Wednesday, October 17, 2012

Book Snaps: "God Is Not..." and "God Does Not..."

I'm behind (as usual) on putting these up, so I may do it for the whole week if nothing else happens. This is from the July 2009 Ticker, by guest author "Teluog".

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This is a dual review of two books edited by D. Brent Laytham. One is titled, God is Not....Religious, Nice, "One of Us," an American, a Capitalist and the other is titled God Does Not....Entertain, Play Matchmaker, Hurry, Demand Blood, Cure Every Illness.

In a culture full of consumerism, emotion, convenience, individualism, and McSpirituality, the church has not been able to be the salt of our society that it should be. It appears as if the church is losing against the forces of Western society, whose elements have infiltrated the church to the point where God and the Bible are being shut out and replaced with a god that our culture wants. A group of writers from the Ekklesia Project set out to sort through the maze of misconceptions about the nature of the Triune God and the church in order to address a problem that is all too rampant today.

Laytham introduces the purpose of the book by pointing out the various factors in the world around us that compete for our allegiance. These loyalties distort our perception on who God is and how the church relates to Him and to the state. Although the purpose of the essays in these books are to challenge our perceptions of who God is, Laytham et al. realize that many people may take offense to challenges of their convictions, but the authors offer their rebuttals in a humble manner.

Each chapter is an essay written by a different author on a different topic. The essays are written like a good sermon; it is easy to imagine the author speaking these words in a pulpit on a Sunday morning (and I sure hope they do!). Each essay goes into some of the details on the misconception, including where it comes from. The theme throughout all of these essays is that in the battle between the church and society, society is winning. Society has influenced the worldview and perception of those in the church to the point where the church has created God in their own image, an image that mimics the image of society in contrast to the Triune God revealed in Scripture.

For the most part, the authors tackle the issues well. Most of the essays are written clearly, with good, catchy rhetoric. They make many good points, and even though many readers may already know much about these topics, they may still be captured by the way the authors portray the details of the topics, which should aid the readers when they discuss these topics with their fellow Christians. Rarely are there some points that are a bit confusing and fuzzy. The fuzziness is due to the apparent and alleged lack of space to expand more on a certain detail.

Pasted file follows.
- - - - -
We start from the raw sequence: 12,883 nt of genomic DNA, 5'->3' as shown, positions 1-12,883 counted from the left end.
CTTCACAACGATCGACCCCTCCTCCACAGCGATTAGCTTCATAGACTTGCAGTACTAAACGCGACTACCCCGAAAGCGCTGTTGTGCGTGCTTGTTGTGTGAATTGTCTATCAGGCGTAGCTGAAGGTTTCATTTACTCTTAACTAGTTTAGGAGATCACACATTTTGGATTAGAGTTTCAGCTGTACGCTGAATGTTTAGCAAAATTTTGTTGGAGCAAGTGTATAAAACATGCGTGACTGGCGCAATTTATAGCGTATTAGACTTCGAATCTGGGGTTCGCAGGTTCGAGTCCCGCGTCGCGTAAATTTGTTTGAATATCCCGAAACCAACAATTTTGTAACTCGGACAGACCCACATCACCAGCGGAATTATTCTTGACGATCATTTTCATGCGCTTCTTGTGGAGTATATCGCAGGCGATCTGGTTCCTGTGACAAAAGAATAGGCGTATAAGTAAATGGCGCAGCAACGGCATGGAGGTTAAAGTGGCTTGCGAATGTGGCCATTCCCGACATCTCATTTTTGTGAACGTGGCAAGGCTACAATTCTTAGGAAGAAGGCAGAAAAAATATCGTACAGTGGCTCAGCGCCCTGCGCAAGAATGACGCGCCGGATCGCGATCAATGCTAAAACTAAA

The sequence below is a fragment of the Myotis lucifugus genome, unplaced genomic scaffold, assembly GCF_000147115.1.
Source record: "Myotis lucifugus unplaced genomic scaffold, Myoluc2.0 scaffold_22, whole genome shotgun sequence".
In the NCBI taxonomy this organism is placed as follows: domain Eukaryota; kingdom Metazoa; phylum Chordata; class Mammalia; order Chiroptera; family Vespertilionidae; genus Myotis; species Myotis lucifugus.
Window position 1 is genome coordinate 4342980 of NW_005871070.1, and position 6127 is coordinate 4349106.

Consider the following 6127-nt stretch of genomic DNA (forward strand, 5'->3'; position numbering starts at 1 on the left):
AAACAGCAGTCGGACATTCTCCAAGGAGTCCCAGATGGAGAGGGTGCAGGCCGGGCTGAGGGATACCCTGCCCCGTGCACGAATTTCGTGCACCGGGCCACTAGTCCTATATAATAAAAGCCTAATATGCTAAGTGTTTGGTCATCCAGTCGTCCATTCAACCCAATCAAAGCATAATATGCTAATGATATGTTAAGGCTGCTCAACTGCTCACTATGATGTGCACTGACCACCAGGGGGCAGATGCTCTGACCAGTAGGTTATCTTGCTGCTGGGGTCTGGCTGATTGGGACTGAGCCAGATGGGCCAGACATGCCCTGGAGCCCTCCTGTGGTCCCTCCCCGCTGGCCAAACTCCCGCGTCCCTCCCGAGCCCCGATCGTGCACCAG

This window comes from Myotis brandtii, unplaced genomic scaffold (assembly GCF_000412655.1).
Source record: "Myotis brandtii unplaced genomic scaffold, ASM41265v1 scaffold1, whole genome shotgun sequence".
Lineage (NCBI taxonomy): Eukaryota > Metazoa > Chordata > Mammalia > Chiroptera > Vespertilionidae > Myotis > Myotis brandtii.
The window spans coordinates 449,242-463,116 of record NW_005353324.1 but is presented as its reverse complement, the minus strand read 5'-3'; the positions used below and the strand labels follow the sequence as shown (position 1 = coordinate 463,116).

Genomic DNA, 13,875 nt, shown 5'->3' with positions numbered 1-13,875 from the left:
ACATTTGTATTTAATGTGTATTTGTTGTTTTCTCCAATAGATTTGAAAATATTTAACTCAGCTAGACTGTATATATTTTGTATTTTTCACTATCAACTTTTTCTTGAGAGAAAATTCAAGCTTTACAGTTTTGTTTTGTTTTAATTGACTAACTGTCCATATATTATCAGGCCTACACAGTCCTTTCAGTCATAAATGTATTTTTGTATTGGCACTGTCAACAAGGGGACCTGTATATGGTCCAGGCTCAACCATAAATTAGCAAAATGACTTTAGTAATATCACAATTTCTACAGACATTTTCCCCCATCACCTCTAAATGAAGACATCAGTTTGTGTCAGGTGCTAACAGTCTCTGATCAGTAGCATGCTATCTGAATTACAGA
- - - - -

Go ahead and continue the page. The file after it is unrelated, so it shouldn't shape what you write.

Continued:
The selection of topics are mostly good. It's nice to see church leaders tackle issues like how people think that God is "nice," that Christian marriage works out like a fairy tale, or how our fast-paced society is at odds with God's patient pace. The biggest issue with this book is the contradiction between Long's essay (God Is Not Nice) and Bell Jr.'s (God Does Not Demand Blood: Beyond Redemptive Violence). Long argues soundly that God is not a therapist who gives us our perceived "personal needs" for our own fulfillment, and that the Bible does, in fact, reveal that He is a God of wrath and justice, where there are consequences for violating His holy commands. Bell does away with God's justice by arguing that Christ did not come to pay for our sins (ignoring Scripture that talks of us being healed by his wounds, the fighting decreed by God in the Old Testament, the fact that God basically demolished Egypt in order to free His people), but he came to offer a way to reunite with God. 


Not only does Bell not explain how we are reunited back to God, but Bell continues to argue that Jesus went to the cross only so that he could come back to life to continue to offer reunion. How that justifies us before God isn't explained (speaking of justification, Bell thinks that his atonement theory is also Paul's theory). While ignoring biblical justice and justification, Bell turns God into more of the nice God that Long argues against.

Laytham opens both books with some background info to the purpose of the books with some details of the problems in the church and some explanation of how society has influenced the church's perception of God, along with the need to tackle them. Laytham also writes the final chapter of each book with an essay of the biblical perspective of God; in God is Not he writes on who God is, and in God Does Not he writes on what God does (well, sort of, he writes that "God does Father, Son, and Holy Spirit," more of a basic treatise on trinitarian theology than on God's actions in the world and our lives).

Overall, the books are solid polemics against common misconceptions in today's church (which, I would add, could be prevented with more Bible reading and better exegesis of it). Those who are of a more scholarly bent may not find these books that useful; they probably already know how to refute these misconceptions already, and so they may not learn much from them. But the average Christian and layman, and, sadly, the average pastor these days will find these books very useful. The topics would make good material for a series of sermons, or for small group study. Hopefully, more church leaders will be willing to take a stance against misconceptions of God with sound theology and Scripture, and be the salt of society that they are called to be.

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